Some wanted to know how to deal with being persecuted for following Christ. Some seemed happy with a smile, a touch, the assurance someone cares about their hopes and struggles.
One, a 15-year-old girl, said nothing. She wore a look of despair on her face, which seemed much older than her years. As Nicole and her translator coaxed the girl into whispering a few words, they learned she had been married, at age 12, by her family to a village man. Her father was dead. Her husband is an alcoholic. And she has yet to conceive a child. That doesn't bode well for her in a village culture that puts a high premium on mothers producing sons.
"She wanted us to pray for her because she can't have a baby," Nicole said later, standing in the sweltering sun outside the church. "I'm thinking to myself, 'You've got more problems than not having a child. You're still a child.' I know the culture is different, but it's very hard for me to accept that. I hugged her and we shared the Gospel with her. We just have to make sure encourage her, because she's really lost. You can see it in her eyes."
On another village visit, she was asked to pray for a woman said to have a demon. That's not the kind of thing you encounter every day in the affluent Memphis-area suburb she and her husband Adrian* come from.
"I said, 'OK, this isn't what I signed up for, but I'll do it.' So I prayed," she recounts. An Indian ministry partner experienced in such confrontations with spiritual darkness stood with her, then stepped in and commanded the demon to depart.
To understand how far Nicole has moved beyond what she "signed up for," you have to realize she came to India not kicking and screaming, exactly, but with trepidation. "It was my fifth choice," she reports, after more comfortable overseas postings in Europe and South America. She would have preferred even Russia or China, the other potential options for her husband, vice president of a major multinational corporation that does business worldwide.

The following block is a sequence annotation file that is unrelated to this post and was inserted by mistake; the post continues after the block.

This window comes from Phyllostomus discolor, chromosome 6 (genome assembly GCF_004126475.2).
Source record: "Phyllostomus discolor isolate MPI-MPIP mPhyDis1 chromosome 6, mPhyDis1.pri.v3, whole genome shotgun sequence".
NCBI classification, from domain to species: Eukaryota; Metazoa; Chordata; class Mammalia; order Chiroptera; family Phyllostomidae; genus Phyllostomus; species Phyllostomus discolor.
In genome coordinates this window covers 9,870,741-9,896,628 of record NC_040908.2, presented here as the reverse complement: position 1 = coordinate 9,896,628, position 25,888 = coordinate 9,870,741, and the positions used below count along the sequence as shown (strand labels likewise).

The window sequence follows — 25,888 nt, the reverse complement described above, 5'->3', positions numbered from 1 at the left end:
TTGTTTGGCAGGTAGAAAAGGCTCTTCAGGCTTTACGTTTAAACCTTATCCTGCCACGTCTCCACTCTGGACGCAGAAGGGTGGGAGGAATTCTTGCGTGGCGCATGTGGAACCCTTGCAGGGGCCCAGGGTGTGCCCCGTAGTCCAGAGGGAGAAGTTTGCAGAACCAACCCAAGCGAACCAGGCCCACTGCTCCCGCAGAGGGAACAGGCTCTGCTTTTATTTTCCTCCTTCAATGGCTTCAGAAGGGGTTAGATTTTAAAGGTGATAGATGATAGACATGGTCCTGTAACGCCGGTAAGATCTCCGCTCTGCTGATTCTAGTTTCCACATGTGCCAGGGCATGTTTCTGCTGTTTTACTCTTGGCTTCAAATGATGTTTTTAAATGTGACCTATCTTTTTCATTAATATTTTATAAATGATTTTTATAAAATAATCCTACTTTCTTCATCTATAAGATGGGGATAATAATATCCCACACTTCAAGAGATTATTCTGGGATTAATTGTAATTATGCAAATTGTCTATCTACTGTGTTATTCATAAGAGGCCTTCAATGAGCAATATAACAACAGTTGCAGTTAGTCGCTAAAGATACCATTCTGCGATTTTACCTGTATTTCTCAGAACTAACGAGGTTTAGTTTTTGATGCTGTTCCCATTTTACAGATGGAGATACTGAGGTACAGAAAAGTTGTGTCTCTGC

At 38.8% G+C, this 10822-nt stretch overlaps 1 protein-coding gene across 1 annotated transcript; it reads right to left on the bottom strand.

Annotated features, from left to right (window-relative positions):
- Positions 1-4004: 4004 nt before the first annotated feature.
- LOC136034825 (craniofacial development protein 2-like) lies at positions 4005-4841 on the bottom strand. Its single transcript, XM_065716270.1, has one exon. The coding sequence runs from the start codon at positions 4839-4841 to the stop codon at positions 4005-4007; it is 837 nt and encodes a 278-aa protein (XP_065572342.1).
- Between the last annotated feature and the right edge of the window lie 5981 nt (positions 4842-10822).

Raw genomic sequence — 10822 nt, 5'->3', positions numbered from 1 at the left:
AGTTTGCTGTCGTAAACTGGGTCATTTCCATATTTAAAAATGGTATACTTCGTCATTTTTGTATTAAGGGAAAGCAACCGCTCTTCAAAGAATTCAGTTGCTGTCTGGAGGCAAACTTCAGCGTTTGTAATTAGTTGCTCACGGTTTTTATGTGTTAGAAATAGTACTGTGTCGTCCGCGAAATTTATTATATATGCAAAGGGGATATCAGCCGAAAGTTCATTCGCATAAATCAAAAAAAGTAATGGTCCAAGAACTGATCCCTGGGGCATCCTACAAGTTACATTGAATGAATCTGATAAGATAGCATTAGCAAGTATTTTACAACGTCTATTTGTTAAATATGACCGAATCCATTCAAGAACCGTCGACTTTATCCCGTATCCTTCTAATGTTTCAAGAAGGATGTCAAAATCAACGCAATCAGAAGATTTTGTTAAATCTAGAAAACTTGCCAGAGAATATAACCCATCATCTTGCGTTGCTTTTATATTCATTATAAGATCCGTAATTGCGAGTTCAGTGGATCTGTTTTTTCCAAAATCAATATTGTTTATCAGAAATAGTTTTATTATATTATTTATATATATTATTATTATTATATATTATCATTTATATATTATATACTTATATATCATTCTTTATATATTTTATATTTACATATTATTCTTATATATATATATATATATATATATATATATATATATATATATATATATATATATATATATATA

But two years or more in India?
Spouses of top business executives who live in challenging places overseas often hunker down in their homes and cocoon-like circles of "expat" friends, making little effort to meet local people and understand their cultures. Nicole could have done that. On certain difficult days, she admits, she has done it. But deep down, she sensed all along that God would send them to India.
That didn't make it easier. She spent the first month or so in India in a state of semi-nausea, "just from the smells and stuff." Nicole has struggled for years with stomach problems. Back home in Tennessee, there were lots of days when she couldn't even leave the house.
"With me, it was partly food-related and partly anxiety," she says. "Two or three years ago, I couldn't have done this. It was control issues with me, and over here you have no control. You have to realize God is in control."
Traveling from the major city where they live to isolated villages for ministry takes her lack of control to an even higher level: "I'm completely at the mercy of God and the believers we work with. Most of the time I have no idea where we're going next."
But that's the kind of helplessness God can use. Nicole still steers clear of spicy Indian food, but she's learning how to trust God with the big stuff -- like journeys to unknown places and standing before crowds of Indians to share what Christ has done in her life.
"People are the same everywhere," she says. "They worry about their children, just like we do. They have the same problems we do. So there's a common bond. Being a mom, I can talk to these ladies about their children. That opens the door to talking about Jesus."
And she enjoys the opportunity to express His love to a young, frightened village girl desperate for hope.
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*Name changed. Erich Bridges is IMB's global correspondent. Get Baptist Press headlines and breaking news on Twitter (@BaptistPress), Facebook (Facebook.com/BaptistPress) and in your email (baptistpress.com/SubscribeBP.asp).
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